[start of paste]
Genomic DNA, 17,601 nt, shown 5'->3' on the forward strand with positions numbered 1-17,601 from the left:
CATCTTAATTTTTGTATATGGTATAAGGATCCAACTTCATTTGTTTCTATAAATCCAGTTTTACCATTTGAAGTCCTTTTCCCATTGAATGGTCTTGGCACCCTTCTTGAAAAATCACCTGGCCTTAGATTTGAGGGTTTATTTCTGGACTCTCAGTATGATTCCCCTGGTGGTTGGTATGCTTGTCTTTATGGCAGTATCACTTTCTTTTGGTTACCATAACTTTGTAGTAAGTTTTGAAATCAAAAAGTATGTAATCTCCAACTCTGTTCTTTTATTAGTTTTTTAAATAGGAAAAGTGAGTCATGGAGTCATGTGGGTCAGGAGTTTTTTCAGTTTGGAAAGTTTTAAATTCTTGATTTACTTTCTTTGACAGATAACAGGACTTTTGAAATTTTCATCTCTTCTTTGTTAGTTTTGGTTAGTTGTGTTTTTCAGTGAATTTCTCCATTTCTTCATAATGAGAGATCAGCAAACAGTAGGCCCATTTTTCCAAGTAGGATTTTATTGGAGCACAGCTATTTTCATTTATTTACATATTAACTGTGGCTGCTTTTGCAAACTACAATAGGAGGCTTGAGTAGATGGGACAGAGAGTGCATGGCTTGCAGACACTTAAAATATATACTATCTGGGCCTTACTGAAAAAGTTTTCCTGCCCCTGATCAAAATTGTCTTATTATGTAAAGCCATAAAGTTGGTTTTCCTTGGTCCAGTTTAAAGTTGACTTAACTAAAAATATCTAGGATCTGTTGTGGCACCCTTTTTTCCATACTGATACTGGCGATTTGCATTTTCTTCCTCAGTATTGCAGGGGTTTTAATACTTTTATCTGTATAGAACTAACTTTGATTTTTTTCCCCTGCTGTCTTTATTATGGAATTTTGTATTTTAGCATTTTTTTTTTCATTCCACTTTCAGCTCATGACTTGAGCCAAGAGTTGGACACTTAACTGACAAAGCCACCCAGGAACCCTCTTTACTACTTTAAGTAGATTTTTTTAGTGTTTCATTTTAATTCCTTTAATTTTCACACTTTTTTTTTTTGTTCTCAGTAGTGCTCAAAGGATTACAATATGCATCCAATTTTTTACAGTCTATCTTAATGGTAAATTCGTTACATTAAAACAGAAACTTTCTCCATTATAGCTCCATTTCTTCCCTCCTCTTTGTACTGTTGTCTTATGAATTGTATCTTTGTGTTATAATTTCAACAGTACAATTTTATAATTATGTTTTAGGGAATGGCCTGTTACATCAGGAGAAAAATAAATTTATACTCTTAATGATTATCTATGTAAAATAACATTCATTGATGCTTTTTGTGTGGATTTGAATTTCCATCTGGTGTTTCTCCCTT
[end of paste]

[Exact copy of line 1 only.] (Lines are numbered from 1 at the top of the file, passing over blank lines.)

Genomic DNA, 17,601 nt, shown 5'->3' on the forward strand with positions numbered 1-17,601 from the left: